Last night, the Police played to an almost but not quite soldout Nationwide Arena and, as advertised, they played almost all the hits mostly the way they were recorded lo those many years ago.

Early into the trio's set Sting asked the crowd if they were ready to sing along. The request was perfunctory. Anyone who has heard a Police song knows the chorus and can't help singing along.

And yet.

Usually, we write reviews in an impersonal voice but that kind of artificial distance would ring untrue to me here. Seldom have I attended a concert I was so excited to see, of a band I admired greatly and yet came away feeling, well, disappointed.

Maybe the Police don't translate to big arenas. After all, so much of their music is so ambient. The band opened with 'Bring on the Night' from the 1979 disc 'Regatta de Blanc', an ambient tune that nicely set the stage for what was to come.

Only, what was to come was mostly more ambient music.

What can you expect, after all, from a band whose best lyrics are ''de do do do de da da da'' and ''ee oo oo / oo oo oo''?

I'm not trying to pick a fight. Like anybody else my age (and the crowd was mostly my people, and my people's children) I know all these Police songs by heart.

It was actually fun when the band would begin a classic tune in a different key or with a different guitar lead (say, on 'Don't Stand So Close to Me') only to realize that, yes, I could indeed sing along.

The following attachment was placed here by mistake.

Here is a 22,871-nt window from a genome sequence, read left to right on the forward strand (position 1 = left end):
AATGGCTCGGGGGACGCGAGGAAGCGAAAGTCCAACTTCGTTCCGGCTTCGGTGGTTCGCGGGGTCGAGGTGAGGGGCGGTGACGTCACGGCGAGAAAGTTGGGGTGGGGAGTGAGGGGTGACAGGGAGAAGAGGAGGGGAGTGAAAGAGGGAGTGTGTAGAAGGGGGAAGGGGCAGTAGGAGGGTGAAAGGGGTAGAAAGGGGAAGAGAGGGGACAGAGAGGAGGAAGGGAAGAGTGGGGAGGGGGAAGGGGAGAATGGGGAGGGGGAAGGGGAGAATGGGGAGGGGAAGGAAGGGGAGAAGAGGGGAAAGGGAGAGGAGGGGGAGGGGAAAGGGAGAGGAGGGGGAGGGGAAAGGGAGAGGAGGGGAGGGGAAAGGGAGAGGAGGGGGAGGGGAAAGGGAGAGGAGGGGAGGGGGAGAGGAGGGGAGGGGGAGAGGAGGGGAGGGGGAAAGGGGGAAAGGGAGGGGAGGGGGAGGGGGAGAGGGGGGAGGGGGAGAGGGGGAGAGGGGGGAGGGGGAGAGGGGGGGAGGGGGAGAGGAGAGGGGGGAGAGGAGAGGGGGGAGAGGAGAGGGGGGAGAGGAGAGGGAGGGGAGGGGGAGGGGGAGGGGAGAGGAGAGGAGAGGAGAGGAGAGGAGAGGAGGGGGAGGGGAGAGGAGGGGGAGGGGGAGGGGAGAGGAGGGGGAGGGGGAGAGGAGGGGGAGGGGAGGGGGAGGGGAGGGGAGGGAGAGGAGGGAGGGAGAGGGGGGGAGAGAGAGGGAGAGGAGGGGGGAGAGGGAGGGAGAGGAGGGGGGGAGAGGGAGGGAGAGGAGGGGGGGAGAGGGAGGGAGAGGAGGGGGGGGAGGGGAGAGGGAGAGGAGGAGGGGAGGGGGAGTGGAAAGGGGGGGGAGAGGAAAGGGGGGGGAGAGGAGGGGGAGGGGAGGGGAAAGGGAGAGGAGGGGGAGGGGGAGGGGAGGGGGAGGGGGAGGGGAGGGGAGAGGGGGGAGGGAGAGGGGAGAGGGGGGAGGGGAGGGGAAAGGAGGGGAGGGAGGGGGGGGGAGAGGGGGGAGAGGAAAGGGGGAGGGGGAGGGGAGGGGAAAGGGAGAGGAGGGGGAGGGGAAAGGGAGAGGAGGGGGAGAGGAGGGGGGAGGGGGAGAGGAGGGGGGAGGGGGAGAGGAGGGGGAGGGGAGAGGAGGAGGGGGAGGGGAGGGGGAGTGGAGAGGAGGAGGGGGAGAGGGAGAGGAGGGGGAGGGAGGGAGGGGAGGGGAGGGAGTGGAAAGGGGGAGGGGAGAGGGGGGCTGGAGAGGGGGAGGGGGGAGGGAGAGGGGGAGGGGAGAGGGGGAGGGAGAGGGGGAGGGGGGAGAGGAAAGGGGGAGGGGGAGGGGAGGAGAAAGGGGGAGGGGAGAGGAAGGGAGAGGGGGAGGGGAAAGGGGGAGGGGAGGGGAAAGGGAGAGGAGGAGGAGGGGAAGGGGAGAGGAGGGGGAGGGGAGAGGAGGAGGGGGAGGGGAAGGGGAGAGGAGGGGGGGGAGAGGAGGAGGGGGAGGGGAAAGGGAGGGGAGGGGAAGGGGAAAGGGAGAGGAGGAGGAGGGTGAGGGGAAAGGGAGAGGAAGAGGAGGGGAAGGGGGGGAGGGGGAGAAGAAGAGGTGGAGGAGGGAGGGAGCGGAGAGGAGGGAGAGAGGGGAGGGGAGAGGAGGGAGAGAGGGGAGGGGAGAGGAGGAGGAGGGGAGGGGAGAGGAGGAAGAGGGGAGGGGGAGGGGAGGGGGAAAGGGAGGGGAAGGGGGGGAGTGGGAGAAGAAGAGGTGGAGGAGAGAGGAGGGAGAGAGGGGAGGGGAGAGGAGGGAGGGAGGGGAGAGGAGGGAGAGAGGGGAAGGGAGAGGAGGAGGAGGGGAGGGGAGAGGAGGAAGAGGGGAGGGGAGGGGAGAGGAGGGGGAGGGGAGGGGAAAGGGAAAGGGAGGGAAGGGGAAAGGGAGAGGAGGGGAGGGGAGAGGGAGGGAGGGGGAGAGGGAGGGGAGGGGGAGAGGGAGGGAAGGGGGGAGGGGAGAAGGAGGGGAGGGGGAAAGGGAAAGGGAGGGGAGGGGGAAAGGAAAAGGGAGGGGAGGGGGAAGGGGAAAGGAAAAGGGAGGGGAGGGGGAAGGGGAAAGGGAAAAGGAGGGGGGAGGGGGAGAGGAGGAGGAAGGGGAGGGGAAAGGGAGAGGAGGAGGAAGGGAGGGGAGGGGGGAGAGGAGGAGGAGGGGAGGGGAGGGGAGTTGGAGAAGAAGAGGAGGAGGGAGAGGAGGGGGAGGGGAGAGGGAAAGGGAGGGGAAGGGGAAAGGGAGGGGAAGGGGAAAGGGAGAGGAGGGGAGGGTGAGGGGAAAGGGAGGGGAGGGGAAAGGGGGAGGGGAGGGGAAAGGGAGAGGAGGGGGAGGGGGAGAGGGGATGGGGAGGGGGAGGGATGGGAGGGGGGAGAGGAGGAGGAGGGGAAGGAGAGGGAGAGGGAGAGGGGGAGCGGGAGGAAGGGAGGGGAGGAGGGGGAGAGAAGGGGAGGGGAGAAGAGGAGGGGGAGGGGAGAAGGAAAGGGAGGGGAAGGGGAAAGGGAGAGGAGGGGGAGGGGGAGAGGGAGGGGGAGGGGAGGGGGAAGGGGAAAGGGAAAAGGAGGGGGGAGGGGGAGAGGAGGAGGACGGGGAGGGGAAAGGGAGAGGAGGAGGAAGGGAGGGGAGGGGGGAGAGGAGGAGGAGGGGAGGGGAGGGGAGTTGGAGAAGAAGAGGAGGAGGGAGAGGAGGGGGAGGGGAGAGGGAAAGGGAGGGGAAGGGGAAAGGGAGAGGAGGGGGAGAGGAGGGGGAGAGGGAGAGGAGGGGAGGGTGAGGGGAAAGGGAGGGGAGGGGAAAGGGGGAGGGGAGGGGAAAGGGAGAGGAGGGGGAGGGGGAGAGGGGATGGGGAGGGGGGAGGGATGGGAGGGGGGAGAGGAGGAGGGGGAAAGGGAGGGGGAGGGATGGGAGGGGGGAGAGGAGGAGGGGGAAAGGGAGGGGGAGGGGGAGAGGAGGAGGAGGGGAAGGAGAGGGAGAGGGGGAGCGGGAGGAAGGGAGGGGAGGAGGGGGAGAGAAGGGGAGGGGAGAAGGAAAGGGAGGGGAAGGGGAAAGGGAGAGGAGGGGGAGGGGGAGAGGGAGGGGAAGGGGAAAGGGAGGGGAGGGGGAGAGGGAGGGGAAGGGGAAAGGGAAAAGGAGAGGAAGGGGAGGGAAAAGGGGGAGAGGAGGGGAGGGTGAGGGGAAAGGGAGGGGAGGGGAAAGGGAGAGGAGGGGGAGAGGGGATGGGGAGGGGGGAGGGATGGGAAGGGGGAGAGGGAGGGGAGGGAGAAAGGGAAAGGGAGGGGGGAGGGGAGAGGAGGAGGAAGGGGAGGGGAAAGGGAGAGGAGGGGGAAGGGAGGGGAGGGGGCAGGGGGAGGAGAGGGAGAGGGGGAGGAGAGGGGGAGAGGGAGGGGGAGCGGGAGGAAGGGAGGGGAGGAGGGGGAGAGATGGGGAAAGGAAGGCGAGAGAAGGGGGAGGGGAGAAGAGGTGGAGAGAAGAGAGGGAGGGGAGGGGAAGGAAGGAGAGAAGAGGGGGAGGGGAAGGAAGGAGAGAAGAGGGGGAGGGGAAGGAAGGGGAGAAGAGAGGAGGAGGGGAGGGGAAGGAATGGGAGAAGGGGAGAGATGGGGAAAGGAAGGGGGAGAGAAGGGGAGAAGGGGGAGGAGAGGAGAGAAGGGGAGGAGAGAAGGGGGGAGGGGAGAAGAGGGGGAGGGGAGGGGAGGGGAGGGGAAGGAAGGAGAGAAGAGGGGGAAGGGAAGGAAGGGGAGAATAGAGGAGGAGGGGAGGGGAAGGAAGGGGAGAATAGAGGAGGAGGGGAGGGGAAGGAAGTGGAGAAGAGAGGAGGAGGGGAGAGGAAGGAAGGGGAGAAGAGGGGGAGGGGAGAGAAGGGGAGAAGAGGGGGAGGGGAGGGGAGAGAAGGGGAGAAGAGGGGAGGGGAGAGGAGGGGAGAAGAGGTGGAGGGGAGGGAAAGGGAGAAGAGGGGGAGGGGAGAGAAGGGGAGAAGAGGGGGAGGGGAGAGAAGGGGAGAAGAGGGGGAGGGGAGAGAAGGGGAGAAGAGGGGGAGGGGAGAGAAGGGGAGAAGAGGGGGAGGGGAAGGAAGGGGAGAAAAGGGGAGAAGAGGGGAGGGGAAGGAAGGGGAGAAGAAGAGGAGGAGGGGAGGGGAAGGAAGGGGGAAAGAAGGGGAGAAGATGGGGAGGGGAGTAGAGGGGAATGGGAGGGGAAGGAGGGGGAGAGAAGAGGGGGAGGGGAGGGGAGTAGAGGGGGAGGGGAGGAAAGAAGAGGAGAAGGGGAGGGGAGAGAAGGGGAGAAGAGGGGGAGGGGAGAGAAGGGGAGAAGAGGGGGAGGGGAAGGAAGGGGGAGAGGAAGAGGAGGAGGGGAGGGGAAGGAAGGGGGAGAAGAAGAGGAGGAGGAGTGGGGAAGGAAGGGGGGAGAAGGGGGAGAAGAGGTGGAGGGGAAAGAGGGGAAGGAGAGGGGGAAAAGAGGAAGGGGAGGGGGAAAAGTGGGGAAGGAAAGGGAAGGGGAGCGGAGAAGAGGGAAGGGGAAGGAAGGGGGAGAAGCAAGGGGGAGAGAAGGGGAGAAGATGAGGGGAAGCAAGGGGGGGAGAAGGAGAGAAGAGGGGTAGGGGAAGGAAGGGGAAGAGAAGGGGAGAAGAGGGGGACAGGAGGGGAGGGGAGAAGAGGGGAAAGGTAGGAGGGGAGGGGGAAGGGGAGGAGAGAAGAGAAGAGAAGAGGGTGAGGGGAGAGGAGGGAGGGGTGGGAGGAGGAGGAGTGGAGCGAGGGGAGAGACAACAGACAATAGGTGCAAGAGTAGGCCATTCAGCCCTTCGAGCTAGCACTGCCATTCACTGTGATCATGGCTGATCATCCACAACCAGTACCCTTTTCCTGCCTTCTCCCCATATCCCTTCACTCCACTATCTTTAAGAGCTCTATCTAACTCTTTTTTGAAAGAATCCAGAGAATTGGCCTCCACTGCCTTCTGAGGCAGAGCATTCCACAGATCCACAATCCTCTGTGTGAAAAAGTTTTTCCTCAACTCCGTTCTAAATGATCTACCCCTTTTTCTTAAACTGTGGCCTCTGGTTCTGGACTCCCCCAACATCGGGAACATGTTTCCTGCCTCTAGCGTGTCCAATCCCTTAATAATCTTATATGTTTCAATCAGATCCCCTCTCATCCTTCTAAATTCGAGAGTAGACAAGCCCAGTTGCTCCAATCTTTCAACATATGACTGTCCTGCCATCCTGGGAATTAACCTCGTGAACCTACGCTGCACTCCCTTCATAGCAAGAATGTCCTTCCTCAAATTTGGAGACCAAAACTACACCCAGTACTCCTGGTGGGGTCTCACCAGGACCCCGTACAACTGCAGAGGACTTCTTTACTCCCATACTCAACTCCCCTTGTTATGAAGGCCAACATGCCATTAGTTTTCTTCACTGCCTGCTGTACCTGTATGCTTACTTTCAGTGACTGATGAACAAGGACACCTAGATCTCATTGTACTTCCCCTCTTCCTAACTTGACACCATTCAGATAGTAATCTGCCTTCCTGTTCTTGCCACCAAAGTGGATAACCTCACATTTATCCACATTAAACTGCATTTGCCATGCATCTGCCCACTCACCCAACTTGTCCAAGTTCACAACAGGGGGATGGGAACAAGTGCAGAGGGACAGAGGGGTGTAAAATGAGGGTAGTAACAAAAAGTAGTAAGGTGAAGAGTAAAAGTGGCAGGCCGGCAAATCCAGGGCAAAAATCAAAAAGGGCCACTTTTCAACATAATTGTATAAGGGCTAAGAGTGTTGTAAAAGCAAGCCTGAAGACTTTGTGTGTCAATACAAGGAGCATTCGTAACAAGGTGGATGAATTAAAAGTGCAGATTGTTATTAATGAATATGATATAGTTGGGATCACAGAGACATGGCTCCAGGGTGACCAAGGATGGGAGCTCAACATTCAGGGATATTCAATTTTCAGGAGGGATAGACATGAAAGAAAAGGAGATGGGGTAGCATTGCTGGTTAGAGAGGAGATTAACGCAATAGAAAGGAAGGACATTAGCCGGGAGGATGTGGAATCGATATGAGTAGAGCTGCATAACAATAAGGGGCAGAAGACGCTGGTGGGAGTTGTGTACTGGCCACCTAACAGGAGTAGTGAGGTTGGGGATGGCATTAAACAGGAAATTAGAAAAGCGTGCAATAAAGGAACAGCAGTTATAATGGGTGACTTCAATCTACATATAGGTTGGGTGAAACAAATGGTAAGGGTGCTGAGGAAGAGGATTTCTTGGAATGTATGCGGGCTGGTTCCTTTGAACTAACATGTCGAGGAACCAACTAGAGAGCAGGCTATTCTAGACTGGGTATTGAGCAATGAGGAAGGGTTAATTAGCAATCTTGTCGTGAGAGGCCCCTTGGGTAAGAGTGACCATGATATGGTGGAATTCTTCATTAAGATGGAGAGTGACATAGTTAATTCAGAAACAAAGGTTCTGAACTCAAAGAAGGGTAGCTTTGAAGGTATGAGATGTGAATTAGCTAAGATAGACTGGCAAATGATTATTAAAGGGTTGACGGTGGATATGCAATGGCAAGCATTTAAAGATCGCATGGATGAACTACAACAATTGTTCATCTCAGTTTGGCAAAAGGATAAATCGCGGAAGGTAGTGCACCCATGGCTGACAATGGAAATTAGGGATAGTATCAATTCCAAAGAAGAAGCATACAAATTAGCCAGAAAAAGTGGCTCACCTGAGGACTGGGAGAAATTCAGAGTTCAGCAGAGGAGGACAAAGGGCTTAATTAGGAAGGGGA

Before you fire up your computer and begin your screed against this review, I ask only this: Were you one of the folks who gently swayed to the music? One of the folks who had their hands in their pockets while singing along?

If so, then we probably agree - last night was a blast, but it wasn't life-changing.

Random thoughts about the show:

- Nice transition from 'Bring on the Night' to the more up-tempo 'Demolition Man'.

- After all these years, Sting still has an otherwordly voice, the one that made Billy Joel drive off the road and stop his car to listen to 'Roxanne'.

- Last night's show was about as low-tech as an Allman Brothers show. Most of the graphics seemed cribbed from the 'Syncronicity' tour. In a way, lame, but also appropriate. The spare delivery allowed the songs to take center stage, which is just where these classics belong.

- Stewart Copeland is a monster percussionist, whether he's banging away on a rock song or tinkling his second kit (situated just above his primary kit).

- Andy Summers looks like an aging member of the House of Lords or, more charitably, like a captain in the Hornblower series of novels. His guitar playing was efficient if never spectacular.

- The Police never pandered. They never struck phony rock 'n' roll poses, never succumbed to the clich├ęs of the genre. This allowed the songs to take (and own) center stage.

- It's easier to reunite when there are only three band members involved and all three members are still alive. (See: The Who)

- There was no pandemonium. There was little fire. But the Police, on the strength of their songs, did manage to put on a terrific show.

(c) The Colombus Dispatch by Bill Eichenberger